Why Breastfeeding My Toddlers Worked For Us – Scary Mommy

Why Breastfeeding My Toddlers Worked For Us

Image via Shutterstock

Twelve years ago, when our first kid was a toddler, we had a childless couple over for dinner. We were chatting in the living room when our adorable almost-3-year-old walked up, leaned her elbow on the arm of my chair, and dropped a verbal bomb. Just two little words (well, three, technically), and she said them so nonchalantly—as if she were casually offering me a cookie—that I almost spat my water across the room.

“Wanna nurse?”

I watched our friends’ jaws hit the floor, then I broke the shocked silence with my own laughter. “No, thanks,” I said. “Maybe later.” Thankfully, our cherub was content with that response and skipped off happily. “Did she just say what I think she said?” our friend asked.

Yep, she did.

All three of our kids nursed until shortly after age 3. It was unusual for our daughter to have asked at that time—we’d pretty much cut out nursing other than at bedtime and first thing in the morning by that point. But we were still working on weaning, and what our friends witnessed was part of that process. Thankfully, they laughed along with me, but I’m sure that hearing a walking, talking child ask to nurse is quite a reality to take in if it’s not something you’re used to.

Since lots of opinions (and judgments) get tossed around any time this topic comes up, first let me tell you 10 things that are not reasons we nursed through toddlerhood:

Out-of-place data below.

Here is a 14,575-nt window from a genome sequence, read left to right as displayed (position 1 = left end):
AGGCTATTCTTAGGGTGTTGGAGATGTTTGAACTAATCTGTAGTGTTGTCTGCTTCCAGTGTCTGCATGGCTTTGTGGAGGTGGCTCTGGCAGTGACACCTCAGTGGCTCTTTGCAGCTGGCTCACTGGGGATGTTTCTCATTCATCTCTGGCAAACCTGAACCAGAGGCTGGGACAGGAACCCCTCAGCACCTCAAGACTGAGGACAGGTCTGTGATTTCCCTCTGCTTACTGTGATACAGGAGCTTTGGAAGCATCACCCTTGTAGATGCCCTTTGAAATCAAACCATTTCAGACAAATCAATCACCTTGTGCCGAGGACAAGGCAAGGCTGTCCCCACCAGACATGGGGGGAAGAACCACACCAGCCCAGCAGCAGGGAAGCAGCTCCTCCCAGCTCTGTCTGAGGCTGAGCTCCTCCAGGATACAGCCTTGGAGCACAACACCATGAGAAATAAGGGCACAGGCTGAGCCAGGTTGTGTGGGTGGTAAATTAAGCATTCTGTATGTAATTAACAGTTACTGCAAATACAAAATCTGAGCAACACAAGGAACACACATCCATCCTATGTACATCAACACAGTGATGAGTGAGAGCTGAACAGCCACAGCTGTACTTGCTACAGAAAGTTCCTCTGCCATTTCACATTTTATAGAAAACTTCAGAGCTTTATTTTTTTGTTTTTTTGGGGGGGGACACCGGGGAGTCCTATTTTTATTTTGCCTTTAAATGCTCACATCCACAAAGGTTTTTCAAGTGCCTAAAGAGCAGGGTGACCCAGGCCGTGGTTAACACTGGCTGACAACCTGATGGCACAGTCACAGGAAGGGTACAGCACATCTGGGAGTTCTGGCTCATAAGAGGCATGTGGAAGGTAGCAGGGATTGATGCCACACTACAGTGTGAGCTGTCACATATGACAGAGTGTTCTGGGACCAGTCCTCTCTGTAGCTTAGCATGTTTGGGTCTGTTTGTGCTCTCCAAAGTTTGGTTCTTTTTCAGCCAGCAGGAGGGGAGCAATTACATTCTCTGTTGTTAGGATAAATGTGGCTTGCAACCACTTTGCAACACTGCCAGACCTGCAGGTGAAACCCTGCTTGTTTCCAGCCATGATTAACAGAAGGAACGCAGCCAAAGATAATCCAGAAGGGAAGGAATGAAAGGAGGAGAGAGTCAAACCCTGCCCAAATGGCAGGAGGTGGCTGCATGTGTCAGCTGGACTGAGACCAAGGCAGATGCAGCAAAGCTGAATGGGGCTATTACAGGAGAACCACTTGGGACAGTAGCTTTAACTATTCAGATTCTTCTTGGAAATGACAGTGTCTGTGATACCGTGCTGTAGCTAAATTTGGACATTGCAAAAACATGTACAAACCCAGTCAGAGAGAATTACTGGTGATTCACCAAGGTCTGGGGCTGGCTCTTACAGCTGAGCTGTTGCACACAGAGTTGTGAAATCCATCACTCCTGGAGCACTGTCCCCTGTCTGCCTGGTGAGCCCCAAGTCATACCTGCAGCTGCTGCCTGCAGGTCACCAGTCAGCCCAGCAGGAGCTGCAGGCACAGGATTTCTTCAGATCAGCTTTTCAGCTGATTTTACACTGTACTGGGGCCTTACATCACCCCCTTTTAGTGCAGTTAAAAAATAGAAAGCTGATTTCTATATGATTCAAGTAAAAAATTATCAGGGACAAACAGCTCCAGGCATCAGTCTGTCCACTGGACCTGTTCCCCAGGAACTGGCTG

1. To make people uncomfortable.

2. To make a statement and/or prove a point.

3. I’m perversely attached to breastfeeding—or just a pervert in general.

4. I’m insecure and looking for attention.

5. I need my children to need me.

6. I think I’m a superior mother.

7. I don’t know how to say no.

8. I don’t want my children to grow up.

9. I’m too lazy to feed them real food.

10. I want a trophy.

Those are some of the most common motivations I’ve seen attributed to moms who breastfeed their kids longer than whoever-is-commenting finds acceptable, but none of them are true for me. (Well,  No. 8 is true, but that has nothing to do with breastfeeding.)

Here are 10 real reasons we nursed through toddlerhood:

1. Comfort. Nursing was our toddlers’ primary source of comfort, as it had been since birth. Some toddlers have pacifiers, some have blankies, some have nursing. I loved that there was nothing nursing couldn’t fix. We didn’t have terrible twos with any of our kids, and I attribute a lot of that to the fact that they hadn’t fully weaned yet. Toddlers need comfort and connection as they explore their burgeoning independence. Obviously, there are ways to comfort and connect besides nursing, but it worked well for us. I was thankful for that easy, familiar source of comfort for them.